US President George Bush announced the $50-million cash payment to the Palestinian Authority when its President, Mahmoud Abbas, visited the White House in May.
The oversight requirements for the money go beyond controls placed on two previous US cash payments to the Palestinians.
An agreement among Congress, the State Department and the Palestinian Authority requires that the money go into a separate bank account earmarked only for projects vetted by the US.
Details of the agreement are contained in a 22 July letter to Bush from the chairman of the House Appropriations Committee's foreign operations panel.
Separately, Secretary of State Condoleezza Rice is considering whether to recommend an additional, quick payment to the Palestinians ahead of next month's planned pullout of Israeli troops and settlers from the Gaza Strip, said congressional aides who spoke on condition of anonymity.
That money would come from a pot of about $37 million in unused funds intended to promote peace in the Middle East.
Almost all previous US aid to the Palestinians had been funnelled through third parties to avoid the possibility that the money might be used to finance fighting or be lost to corruption.
Rice may recommend additional
payment in time for pullout
The $50-million payment, only now making its way out of Congress, will go to pay for housing and other projects to improve the lives of Palestinians in Gaza, one of the most overcrowded places on earth.
Israel will begin pulling out of its 21 Gaza settlements in mid-August, eventually to vacate fully the territory it took along with the West Bank in the 1967 Middle East war.
It is to abandon four small settlements out of 120 in the West Bank.
The US is the largest single donor to the Palestinians, with $275 million to be spent this year. Washington is also the largest donor to Israel, which receives more than $2 billion a year in US aid.
The Palestinians must make quarterly reports on spending, and the US Agency for International Development will report to Congress every two weeks on the progress of projects being financed by the cash.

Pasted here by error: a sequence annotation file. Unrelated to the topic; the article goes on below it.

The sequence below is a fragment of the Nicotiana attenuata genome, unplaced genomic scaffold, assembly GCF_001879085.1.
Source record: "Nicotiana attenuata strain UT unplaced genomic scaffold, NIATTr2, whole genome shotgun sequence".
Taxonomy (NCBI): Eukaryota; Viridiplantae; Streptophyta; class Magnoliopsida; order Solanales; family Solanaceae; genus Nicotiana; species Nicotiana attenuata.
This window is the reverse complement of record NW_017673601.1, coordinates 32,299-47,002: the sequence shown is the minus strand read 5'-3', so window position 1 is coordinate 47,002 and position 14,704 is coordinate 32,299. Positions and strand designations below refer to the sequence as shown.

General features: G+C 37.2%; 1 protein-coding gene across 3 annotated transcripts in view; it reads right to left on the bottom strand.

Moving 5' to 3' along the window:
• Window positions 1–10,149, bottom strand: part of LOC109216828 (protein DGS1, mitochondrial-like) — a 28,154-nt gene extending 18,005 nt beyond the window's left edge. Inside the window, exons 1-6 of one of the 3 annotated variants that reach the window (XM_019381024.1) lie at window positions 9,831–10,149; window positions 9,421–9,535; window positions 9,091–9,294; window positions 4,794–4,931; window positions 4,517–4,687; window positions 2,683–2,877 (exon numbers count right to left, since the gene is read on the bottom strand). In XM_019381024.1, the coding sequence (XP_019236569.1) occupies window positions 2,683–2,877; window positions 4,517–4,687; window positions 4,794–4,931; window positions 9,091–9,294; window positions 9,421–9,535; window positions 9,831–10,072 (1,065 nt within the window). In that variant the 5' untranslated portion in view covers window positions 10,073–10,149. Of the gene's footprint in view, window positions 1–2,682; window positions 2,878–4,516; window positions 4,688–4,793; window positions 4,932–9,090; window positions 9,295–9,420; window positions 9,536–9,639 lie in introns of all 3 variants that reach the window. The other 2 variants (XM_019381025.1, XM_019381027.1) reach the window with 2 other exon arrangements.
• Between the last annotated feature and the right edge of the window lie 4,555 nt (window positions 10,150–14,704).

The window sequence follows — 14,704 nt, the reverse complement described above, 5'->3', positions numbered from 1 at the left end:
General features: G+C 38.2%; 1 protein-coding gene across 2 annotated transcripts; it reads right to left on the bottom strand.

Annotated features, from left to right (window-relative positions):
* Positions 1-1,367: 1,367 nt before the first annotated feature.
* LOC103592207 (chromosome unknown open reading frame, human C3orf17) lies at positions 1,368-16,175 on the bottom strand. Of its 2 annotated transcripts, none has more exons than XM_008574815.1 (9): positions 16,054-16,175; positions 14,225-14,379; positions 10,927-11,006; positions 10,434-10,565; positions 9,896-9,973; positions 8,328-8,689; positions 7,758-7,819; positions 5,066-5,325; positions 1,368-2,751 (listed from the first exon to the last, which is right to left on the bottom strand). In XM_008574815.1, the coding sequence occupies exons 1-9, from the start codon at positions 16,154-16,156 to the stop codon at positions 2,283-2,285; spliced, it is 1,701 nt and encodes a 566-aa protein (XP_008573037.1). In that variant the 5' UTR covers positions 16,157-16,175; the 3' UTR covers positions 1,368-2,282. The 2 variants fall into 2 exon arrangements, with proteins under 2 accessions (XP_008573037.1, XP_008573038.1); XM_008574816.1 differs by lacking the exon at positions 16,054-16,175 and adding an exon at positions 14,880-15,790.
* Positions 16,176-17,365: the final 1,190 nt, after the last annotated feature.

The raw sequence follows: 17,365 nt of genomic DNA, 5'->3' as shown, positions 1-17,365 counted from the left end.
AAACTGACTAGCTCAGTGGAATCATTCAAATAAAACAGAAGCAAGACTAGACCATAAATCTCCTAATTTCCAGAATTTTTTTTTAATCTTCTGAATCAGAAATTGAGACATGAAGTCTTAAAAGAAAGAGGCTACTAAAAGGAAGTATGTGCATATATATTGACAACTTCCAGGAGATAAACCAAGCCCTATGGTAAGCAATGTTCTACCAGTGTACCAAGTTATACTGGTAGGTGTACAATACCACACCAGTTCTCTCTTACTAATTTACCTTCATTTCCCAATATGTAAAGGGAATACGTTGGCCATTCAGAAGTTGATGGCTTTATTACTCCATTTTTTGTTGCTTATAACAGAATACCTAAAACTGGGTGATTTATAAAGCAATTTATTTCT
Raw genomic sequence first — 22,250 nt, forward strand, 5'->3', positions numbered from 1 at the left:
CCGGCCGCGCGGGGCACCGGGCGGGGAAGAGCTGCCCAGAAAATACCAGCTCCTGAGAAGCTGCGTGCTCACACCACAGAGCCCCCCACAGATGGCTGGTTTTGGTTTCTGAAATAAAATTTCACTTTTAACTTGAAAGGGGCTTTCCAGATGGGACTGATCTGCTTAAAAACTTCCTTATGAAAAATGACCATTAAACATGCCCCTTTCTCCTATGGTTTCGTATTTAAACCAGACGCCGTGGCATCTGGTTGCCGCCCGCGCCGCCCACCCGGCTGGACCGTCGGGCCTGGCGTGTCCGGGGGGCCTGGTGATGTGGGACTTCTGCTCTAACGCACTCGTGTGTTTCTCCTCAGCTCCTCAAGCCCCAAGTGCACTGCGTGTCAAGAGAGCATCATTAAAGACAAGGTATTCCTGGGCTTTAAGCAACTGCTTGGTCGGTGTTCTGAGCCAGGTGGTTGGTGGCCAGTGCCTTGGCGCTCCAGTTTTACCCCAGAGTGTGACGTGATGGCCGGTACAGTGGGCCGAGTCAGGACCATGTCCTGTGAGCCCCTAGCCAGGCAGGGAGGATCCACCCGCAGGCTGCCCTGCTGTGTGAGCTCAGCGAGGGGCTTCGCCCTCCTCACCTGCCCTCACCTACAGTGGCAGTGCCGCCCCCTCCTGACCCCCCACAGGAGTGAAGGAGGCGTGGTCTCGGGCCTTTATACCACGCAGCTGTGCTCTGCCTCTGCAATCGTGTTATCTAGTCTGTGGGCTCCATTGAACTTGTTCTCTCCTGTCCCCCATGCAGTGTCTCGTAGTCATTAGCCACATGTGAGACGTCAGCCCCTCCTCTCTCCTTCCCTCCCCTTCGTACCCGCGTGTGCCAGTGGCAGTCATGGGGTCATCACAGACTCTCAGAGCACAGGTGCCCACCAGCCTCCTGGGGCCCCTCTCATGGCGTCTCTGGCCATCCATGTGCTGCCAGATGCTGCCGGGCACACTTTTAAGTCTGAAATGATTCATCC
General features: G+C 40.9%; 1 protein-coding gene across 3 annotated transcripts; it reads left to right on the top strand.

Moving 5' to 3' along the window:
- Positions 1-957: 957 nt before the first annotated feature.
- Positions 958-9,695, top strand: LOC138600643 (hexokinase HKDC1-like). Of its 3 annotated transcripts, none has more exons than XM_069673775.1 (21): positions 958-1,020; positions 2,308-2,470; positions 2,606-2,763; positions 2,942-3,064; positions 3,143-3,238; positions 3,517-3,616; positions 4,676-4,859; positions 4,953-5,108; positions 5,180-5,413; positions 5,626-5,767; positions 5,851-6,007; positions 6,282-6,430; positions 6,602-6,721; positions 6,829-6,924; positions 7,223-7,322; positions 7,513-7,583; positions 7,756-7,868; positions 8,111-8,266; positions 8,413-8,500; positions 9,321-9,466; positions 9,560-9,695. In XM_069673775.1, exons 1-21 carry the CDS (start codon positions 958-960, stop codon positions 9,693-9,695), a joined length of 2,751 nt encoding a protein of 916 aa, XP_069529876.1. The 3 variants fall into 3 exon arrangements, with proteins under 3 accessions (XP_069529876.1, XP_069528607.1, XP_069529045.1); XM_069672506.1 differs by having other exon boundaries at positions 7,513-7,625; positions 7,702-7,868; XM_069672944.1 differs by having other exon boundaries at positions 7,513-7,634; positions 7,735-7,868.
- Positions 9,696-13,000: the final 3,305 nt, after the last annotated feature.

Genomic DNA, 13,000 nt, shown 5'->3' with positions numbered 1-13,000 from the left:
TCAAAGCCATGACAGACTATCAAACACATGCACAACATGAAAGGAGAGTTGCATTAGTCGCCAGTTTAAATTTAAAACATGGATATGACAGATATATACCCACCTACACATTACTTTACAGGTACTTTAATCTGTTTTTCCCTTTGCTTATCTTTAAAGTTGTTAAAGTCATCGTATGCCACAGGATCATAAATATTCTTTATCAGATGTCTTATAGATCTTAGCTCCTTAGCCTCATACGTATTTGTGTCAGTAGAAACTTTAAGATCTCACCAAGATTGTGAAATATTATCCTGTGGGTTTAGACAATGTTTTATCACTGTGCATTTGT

Subcommittee chairman Jim Kolbe of Arizona revealed the agreement during a hearing on Tuesday on US support for the Gaza pullout.
The agreement requires "repayment if discrepancies are found", the letter to Bush said. "The Palestinian Authority will repay any funds which are used in any way not mutually agreed by the United States and the Authority."
A burst of violence in Gaza had stopped just before Rice visited the region last week, but both sides are nervous that the pullout will be marred by further attacks from Palestinian groups or violent Israeli army confrontations with Israeli settlers who refuse to leave.
"It is our responsibility to take every step to ensure that our funds do not, even indirectly, help support any activity that could undermine the nascent peace process"
"The recent upsurge in violence demonstrates that circumstances can change rapidly in this region of this world," Kolbe said at Tuesday's hearing.
"It is our responsibility to take every step to ensure that our funds do not, even indirectly, help support any activity that could undermine the nascent peace process."
Assistant Secretary of State David Welch assured the committee of his department's commitment "that US taxpayer dollars are channelled into the right hands".
"We want to make sure that disengagement leads to revival of the Palestinian economy, to greater security for both Palestinians and Israelis and to renewed confidence between the parties," Welch said.
"There is room for optimism about fulfilling these goals, though there are ups and downs every single day as we work on this."
Welch just visited Israel and the West Bank and will return shortly to monitor progress towards the withdrawal.